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Why Thomas Jefferson Created His Own Bible

Smithsonian curator of religion Peter Manseau tells of how “The Life and Morals of Jesus of Nazareth” first sparked hot controversy.

Smithsonian Magazine

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statue of jefferson at the jefferson memorial

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Great religious books are often inseparable from tales of their discovery. Whether it is Joseph Smith unearthing the golden plates that would become the Book of Mormon, or Bedouin shepherds stumbling upon the cave-hidden jars that yielded the Dead Sea Scrolls, part of the significance of some sacred texts is derived from stories presenting the possibility that they might have never been known at all.

The Life and Morals of Jesus of Nazareth—popularly known as the Jefferson Bible—is another such book. Completed by Thomas Jefferson 200 years ago this summer [this article was written in 2020], the infamous cut-and-paste Bible remained all but forgotten for the better part of a century before an act of Congress brought about its publication in 1904. Since then, it has been as controversial as it has been misunderstood.

The 86-page book, now held in the collections of the Smithsonian's National Museum of American History, is bound in red Morocco leather and ornamented with gilt tooling. It was crafted in the fall and winter months of 1819 and 1820 when the 77-year-old Jefferson used a razor to cut passages from six copies of the New Testament—two in Greek and Latin, two in French and two in English—and rearranged and pasted together the selected verses, shorn of any sign of the miraculous or supernatural in order to leave just the life and teachings of Jesus behind. Jefferson, who had suffered great criticism for his religious beliefs, once said that the care he had taken to reduce the Gospels to their core message should prove that he was in fact, a “real Christian, that is to say, a disciple of the doctrines of Jesus.”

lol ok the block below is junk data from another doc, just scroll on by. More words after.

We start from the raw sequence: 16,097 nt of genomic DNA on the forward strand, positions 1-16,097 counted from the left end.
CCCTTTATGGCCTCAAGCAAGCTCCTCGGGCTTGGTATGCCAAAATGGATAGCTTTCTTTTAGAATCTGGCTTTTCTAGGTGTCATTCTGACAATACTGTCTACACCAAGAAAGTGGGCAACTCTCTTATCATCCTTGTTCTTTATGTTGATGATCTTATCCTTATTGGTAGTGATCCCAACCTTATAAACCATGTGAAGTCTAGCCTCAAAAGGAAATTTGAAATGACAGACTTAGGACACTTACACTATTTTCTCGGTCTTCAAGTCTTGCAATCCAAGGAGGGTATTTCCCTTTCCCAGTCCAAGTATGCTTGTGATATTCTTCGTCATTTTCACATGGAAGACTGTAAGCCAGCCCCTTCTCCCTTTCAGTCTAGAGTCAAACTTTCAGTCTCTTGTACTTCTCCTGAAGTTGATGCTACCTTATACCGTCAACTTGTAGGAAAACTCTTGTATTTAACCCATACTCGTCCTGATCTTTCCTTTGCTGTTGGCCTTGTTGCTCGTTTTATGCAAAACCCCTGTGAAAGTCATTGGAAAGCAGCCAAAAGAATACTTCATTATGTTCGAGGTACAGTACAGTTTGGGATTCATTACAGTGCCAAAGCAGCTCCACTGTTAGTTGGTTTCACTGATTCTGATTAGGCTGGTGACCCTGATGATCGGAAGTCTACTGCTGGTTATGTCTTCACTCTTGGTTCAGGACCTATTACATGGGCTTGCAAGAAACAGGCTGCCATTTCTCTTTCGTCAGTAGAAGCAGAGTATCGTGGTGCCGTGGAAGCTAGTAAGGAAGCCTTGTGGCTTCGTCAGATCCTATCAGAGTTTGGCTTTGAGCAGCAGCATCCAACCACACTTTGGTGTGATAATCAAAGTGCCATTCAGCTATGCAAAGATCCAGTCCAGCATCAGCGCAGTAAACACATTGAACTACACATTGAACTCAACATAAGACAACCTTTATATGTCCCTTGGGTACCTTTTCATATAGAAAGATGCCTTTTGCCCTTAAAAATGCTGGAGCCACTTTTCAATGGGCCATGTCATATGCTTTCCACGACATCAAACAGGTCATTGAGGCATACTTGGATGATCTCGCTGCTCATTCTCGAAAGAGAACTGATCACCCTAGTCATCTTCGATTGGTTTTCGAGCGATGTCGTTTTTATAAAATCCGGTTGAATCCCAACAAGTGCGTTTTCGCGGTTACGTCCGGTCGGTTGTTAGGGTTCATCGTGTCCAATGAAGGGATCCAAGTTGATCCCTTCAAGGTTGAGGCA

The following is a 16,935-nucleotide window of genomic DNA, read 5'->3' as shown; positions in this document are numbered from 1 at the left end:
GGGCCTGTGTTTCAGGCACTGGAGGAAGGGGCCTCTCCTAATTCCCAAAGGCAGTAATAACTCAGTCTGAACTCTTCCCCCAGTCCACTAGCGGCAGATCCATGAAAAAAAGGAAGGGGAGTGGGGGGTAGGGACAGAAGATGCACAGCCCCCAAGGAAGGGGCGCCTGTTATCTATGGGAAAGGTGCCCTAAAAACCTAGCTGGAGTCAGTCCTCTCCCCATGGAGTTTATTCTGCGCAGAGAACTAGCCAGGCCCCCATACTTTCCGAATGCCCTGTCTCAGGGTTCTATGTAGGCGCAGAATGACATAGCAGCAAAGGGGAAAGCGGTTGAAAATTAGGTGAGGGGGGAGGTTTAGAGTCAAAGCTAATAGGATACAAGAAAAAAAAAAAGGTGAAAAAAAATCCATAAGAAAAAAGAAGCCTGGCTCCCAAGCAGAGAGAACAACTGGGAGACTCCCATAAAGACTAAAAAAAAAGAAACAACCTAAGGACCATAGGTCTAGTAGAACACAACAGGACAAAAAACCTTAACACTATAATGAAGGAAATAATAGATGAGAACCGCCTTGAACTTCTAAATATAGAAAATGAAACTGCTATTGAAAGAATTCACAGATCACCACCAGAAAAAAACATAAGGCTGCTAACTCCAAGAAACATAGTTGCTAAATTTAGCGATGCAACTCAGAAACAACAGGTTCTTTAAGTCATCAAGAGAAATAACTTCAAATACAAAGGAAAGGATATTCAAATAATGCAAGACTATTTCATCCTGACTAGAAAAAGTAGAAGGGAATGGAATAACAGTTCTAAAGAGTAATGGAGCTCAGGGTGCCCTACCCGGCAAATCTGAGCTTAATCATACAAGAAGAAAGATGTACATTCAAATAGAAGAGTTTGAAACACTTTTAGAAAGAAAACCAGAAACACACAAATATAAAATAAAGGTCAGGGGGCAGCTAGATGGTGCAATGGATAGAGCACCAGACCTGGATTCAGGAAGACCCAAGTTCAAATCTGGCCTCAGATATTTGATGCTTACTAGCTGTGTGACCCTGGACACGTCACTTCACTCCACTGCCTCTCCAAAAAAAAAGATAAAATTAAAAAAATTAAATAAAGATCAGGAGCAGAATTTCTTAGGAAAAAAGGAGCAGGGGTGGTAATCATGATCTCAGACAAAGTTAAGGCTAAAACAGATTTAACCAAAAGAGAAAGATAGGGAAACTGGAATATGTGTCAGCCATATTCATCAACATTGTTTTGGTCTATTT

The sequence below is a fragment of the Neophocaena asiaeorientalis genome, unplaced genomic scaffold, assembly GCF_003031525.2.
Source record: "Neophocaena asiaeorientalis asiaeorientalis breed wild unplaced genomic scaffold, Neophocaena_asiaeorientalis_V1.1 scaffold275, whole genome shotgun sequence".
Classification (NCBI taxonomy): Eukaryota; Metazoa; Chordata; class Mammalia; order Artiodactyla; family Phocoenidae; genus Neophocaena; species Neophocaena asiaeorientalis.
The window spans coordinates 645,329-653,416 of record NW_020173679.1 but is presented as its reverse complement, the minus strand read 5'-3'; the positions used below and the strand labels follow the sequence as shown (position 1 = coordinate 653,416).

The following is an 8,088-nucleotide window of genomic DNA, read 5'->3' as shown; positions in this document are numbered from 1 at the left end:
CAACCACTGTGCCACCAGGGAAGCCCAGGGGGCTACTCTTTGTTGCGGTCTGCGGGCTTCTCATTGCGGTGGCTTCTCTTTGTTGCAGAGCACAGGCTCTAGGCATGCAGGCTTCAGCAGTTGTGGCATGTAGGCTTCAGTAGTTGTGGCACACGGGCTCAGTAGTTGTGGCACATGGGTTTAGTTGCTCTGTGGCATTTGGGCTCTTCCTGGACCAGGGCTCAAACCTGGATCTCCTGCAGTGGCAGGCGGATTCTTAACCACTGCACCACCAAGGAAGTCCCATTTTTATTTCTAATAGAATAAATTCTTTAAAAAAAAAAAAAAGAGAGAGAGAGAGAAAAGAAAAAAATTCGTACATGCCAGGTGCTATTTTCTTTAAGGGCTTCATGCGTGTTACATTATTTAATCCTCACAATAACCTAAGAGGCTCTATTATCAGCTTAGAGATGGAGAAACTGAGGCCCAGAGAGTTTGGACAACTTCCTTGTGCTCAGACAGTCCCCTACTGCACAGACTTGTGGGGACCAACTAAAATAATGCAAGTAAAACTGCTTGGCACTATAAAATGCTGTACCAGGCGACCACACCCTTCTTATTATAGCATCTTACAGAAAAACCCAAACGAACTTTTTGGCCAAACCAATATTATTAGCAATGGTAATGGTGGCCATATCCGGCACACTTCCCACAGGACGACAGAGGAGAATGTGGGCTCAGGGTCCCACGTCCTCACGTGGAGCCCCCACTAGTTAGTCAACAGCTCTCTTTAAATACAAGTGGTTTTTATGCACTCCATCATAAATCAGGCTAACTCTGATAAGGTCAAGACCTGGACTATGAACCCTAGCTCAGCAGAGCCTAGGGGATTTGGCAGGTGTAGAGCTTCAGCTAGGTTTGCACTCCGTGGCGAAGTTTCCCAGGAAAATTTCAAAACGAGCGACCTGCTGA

While certain members of the Jefferson family were aware that this highly redacted compendium of scripture had served as their esteemed forbearer’s nightly reading at Monticello, we would likely not know more about it if not for the work of a pair of men who happened to have the skills, interests and connections necessary to appreciate and make something of what they had found.

The first, Cyrus Adler, was the son of a Arkansas Jewish shopkeeper who, in a quintessentially American story of reinvention, ended up first a professor of Semitic languages at Johns Hopkins University and later one of the most influential public historians of his generation. He helped found the American Jewish Historical Society, and eventually became an advisor on religious issues to U.S. presidents.

Before reaching such heights of influence, Adler served from 1888 to 1908 as a curator, librarian and director of the division of religion at the Smithsonian Institution, which tasked him with seeking out and collecting unique examples of the material culture of American religion.

Several years before, while still completing his doctoral studies, he had been hired to catalogue a private library. “In 1886 I was engaged, when a fellow at Johns Hopkins University, Baltimore, in cataloguing a small but very valuable Hebrew library,” he wrote. “Amongst the books were two copies of the New Testament, mutilated.” The two highly edited English New Testaments he discovered also came with a note indicating they had once been the property of Thomas Jefferson, who had used them to make an abridged version of the Gospels.

In his new role at the Smithsonian, Adler was well positioned to approach the Jefferson family and make inquiries about this rumored book. He learned that upon the 1892 death of Jefferson’s granddaughter Sarah Randolph, the redacted scripture had come into the possession of her daughter, Carolina Ramsey Randolph. After Adler made her an offer of $400, The Life and Morals of Jesus of Nazareth joined the growing collections of the Smithsonian’s national museum.

Adler was not singularly responsible for delivering the book to the world, however.

It would be Iowa Congressman John Fletcher Lacey who would begin to tell the story of the Jefferson Bible in the first spring of the new century. Lacey had been giving the collection of Jefferson’s books purchased by Congress in 1815 a “careful examination” when he thought to inquire about the whereabouts of the Bible.

In the search that followed, Lacey recounted that he nearly ransacked the Library of Congress, but the book was nowhere to be found. Only upon asking for the assistance of the Librarian of Congress did he learn that the volume would be found not in the shelves serving the Capitol, but elsewhere on the National Mall.